Enough already on productivity. The only tip (I think) we need...

Apparently, the minutes logged reading about how to increase productivity are like the calories consumed from tidying up the edges of a day-old cake.  Magically, they don’t count. When all you want to do is pretend to be productive by killing some time in between great thoughts, they’re there. Post after patronizing post with neat, snappy advice on improving to do lists, prioritizing, filtering, and focusing. FastCompany and LinkedIn are prime offenders.  You literally cannot spit without hitting another snarky but shallow “how to.”  (Actually, I advise against spitting on or near your computer.  That’s gross.)

Perhaps what makes this content supremely annoying is that much of it is written or inspired by tech start-ups—who, I think, live and work in a parallel universe. My professional environment has so little in common with what I imagine Google to be like that I just don’t know that their “best practices” translate.

There is an especially obnoxious niche reserved for working moms. I believe (and it’s been proven in, like, a lot of studies) that moms are the most productive people on the planet.  Simmer down—I’m not saying smartest, most creative, or best smelling--just most productive.  This segment of the working population just gets shit done.  No joke.  So with a lot of love for Huffington Post, I must say that they’re among the worst offenders for posting unhelpful advice. Nothing is more annoying than regurgitated silliness encouraging women to say “no” more and make peace with a little dirt on the floor. We’re there. What we need is something a tad more practical like… a details-obsessed fairy to come in after we’ve FINALLY left in the morning to pick up the dumped vitamins before the dogs eat them, dial into this pointless, too-early conference call and make agreeable sounds like “mmhmm, great idea”, and click send on the diapers.com order.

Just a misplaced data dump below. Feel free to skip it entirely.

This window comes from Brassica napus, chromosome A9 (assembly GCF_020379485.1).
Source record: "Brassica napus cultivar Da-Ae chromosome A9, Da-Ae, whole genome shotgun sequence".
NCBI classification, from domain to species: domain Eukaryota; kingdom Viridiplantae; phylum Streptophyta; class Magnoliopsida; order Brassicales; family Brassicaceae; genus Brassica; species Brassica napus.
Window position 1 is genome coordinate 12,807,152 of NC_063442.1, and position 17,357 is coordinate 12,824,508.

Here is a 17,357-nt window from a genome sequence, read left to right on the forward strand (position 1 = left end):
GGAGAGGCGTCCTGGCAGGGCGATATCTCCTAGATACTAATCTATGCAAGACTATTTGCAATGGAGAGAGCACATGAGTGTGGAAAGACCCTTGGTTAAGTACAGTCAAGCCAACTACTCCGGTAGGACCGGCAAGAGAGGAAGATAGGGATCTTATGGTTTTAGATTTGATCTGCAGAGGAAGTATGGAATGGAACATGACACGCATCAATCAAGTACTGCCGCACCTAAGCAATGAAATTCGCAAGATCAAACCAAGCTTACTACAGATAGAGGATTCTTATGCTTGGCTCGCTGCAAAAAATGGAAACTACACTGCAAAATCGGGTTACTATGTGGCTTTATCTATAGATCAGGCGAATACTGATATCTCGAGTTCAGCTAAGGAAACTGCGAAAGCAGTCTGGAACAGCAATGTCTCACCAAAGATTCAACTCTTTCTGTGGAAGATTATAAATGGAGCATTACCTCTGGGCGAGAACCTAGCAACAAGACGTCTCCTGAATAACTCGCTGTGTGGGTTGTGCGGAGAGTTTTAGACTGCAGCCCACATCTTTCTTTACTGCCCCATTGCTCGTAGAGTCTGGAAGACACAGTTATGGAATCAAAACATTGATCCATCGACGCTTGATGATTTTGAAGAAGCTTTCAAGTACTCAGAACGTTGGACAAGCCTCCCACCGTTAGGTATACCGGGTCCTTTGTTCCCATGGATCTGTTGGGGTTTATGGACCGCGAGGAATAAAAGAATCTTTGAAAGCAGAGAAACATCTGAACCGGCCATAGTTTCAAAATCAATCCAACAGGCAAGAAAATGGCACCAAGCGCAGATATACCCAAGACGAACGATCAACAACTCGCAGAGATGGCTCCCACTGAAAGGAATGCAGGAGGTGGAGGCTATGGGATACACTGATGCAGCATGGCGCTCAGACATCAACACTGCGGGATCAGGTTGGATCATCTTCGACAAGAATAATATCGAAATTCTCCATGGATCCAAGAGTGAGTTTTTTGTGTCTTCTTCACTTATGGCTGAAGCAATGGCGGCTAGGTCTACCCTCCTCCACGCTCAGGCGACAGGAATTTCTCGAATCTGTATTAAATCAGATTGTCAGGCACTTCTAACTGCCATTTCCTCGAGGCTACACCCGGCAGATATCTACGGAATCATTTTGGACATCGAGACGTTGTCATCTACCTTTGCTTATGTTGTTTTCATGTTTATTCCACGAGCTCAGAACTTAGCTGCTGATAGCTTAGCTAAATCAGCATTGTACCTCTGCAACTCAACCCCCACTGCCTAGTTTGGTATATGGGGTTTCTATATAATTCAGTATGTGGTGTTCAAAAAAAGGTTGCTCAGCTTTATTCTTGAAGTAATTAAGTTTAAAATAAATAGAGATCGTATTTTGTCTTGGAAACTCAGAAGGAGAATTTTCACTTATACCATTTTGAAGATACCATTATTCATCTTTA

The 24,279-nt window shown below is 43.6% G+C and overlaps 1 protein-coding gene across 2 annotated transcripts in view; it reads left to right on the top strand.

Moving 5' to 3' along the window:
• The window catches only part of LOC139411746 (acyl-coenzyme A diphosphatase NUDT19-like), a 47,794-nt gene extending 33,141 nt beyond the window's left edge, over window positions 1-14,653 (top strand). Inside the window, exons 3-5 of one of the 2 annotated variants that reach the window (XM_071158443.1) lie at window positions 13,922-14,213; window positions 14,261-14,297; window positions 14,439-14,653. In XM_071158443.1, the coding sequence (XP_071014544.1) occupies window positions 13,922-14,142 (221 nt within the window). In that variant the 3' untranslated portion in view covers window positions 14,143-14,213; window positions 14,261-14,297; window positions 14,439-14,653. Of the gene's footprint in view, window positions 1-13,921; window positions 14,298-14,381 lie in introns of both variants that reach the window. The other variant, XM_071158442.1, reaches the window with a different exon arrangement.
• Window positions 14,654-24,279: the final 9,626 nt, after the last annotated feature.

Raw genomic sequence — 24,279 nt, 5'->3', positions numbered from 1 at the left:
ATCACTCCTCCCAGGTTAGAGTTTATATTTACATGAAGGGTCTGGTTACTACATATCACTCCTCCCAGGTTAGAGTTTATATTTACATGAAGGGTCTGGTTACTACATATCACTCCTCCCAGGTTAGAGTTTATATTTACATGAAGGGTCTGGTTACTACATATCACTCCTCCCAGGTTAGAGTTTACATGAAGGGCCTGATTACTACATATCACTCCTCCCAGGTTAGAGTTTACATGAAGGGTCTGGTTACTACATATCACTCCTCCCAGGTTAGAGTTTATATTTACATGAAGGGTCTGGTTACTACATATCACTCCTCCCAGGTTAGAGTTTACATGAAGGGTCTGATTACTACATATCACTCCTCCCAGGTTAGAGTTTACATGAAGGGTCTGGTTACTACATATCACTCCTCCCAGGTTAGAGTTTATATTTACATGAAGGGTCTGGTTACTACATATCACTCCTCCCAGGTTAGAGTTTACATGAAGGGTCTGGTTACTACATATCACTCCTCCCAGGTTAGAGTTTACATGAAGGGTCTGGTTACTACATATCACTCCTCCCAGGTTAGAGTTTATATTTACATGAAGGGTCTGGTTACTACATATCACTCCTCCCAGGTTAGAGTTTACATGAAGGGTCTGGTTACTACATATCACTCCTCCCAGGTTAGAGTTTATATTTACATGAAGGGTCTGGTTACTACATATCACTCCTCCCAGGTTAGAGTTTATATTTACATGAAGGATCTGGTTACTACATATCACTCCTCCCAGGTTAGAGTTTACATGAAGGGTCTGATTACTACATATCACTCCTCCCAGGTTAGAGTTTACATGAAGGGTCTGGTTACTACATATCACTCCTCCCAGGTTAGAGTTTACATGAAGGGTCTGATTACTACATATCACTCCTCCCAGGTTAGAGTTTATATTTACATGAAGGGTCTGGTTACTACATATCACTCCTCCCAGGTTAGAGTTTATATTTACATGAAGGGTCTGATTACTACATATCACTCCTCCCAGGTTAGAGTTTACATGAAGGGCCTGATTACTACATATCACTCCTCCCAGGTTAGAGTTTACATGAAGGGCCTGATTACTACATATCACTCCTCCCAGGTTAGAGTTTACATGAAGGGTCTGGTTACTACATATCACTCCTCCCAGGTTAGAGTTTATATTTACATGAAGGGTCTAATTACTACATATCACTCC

Productivity topics are so prevalent because there is a demand.  These articles get hits. Readers will click because we are all self-conscious about our down time. We’re all hoping for one, magical suggestion that resonates so profoundly that we’re forever focused on the most important tasks at hand.  Unlikely, I’m afraid. Productivity can’t be created or forced.

Instead, we all should acknowledge and embrace the reality that productivity (and its driving force, inspiration) are fleeting and irregular. Feeling inspired? Jump on it.  Like now.  When struck with an idea or insight, we can and will accomplish more in the first 2 hours of sketching, conceptualizing, and defining than you will in the subsequent 200 hours of researching, refining, and reporting.

So, if you’re feeling a productivity lapse it’s really more about a lack of inspiration.  Find something inspiring and watch all those little pieces of advice just fall into place naturally.